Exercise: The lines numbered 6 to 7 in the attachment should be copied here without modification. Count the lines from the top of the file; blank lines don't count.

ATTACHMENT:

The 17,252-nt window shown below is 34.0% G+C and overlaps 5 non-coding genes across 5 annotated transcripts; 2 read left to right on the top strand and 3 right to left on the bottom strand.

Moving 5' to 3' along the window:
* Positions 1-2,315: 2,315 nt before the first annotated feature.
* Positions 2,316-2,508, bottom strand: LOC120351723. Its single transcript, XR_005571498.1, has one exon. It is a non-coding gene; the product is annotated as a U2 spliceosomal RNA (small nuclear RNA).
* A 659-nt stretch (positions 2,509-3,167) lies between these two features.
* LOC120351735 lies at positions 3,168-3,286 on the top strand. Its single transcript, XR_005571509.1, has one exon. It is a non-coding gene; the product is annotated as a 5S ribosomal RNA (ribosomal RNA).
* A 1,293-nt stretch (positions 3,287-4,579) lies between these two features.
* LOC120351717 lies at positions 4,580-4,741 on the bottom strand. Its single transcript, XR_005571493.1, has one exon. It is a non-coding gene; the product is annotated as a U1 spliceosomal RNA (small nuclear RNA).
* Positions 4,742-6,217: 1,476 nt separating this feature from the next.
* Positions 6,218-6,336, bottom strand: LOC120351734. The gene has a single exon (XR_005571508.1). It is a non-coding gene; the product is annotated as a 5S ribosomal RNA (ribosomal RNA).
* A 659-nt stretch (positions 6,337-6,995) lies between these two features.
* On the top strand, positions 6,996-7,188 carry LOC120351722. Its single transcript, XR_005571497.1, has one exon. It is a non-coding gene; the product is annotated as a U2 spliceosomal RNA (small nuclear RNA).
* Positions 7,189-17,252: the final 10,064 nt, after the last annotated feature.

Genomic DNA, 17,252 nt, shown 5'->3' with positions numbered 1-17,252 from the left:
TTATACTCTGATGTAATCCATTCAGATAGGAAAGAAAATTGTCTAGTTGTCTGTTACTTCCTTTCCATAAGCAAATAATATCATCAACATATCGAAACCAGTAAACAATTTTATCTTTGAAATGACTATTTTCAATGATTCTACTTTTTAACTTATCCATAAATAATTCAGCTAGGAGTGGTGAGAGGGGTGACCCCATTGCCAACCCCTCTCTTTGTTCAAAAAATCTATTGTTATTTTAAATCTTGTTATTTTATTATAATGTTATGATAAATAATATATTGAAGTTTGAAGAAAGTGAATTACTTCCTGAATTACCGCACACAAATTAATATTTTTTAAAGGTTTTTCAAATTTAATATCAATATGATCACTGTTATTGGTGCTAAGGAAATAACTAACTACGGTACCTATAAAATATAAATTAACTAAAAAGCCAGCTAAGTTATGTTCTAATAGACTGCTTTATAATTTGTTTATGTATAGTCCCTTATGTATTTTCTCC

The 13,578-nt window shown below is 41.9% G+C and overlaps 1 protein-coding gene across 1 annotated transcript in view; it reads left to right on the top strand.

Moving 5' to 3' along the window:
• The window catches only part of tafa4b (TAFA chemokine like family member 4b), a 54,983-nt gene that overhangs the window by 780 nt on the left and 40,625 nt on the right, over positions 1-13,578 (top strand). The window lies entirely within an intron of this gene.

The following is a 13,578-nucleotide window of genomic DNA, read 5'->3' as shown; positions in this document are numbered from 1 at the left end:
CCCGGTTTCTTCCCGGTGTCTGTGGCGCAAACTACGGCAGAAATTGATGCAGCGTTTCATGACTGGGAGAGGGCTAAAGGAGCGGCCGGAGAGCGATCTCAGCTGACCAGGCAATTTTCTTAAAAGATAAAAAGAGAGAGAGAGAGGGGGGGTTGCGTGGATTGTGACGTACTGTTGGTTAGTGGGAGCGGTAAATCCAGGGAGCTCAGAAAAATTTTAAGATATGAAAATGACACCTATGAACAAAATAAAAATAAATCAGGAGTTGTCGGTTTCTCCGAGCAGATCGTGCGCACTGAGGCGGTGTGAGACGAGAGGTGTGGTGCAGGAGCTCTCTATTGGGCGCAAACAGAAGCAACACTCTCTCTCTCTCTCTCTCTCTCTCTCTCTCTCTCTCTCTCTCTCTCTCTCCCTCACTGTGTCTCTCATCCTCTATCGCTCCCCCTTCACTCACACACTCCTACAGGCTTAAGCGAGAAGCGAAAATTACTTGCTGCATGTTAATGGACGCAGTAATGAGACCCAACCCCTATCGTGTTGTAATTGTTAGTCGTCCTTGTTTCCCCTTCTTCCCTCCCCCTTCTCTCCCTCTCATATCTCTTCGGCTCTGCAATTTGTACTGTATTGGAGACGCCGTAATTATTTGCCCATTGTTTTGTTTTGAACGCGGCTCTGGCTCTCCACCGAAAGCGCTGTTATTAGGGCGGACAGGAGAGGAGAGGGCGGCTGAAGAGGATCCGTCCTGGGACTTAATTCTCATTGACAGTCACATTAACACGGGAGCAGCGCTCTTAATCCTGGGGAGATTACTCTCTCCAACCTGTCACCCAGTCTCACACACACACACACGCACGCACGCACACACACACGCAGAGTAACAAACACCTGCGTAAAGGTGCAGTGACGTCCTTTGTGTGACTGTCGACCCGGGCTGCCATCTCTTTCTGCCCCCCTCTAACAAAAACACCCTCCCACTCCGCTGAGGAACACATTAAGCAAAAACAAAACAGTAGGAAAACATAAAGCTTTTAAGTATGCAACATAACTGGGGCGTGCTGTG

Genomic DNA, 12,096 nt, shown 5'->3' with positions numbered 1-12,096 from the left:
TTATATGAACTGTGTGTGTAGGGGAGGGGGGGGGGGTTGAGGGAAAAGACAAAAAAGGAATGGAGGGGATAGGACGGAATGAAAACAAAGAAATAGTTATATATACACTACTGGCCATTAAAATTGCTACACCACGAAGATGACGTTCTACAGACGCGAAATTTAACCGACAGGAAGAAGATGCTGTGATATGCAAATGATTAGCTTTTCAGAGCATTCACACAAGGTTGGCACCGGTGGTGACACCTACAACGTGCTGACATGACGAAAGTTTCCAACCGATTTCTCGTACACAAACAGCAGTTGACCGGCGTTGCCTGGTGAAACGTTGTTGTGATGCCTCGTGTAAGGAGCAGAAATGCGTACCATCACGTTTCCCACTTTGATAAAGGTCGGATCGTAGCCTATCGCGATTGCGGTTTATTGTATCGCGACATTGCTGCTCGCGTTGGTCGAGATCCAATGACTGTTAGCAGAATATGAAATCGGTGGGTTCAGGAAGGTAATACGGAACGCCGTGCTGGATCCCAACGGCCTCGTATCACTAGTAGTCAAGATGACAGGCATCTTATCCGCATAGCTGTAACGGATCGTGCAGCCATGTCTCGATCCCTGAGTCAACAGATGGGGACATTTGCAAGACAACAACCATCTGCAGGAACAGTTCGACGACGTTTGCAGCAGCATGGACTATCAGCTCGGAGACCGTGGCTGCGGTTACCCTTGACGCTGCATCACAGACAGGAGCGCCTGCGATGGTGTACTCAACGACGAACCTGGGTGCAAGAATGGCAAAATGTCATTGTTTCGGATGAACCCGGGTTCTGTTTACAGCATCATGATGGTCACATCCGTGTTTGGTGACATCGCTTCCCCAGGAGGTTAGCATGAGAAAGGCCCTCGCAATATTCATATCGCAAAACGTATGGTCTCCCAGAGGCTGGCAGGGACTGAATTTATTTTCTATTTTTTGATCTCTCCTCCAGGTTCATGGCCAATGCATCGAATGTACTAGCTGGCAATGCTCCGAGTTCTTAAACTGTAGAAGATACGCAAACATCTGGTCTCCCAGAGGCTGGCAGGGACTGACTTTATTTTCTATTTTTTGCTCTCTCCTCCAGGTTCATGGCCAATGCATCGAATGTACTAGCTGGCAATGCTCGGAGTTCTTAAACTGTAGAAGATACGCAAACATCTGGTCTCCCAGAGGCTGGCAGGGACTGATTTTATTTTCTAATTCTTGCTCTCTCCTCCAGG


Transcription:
* LOC120351735 lies at positions 3,168-3,286 on the top strand. Its single transcript, XR_005571509.1, has one exon. It is a non-coding gene; the product is annotated as a 5S ribosomal RNA (ribosomal RNA).
* A 1,293-nt stretch (positions 3,287-4,579) lies between these two features.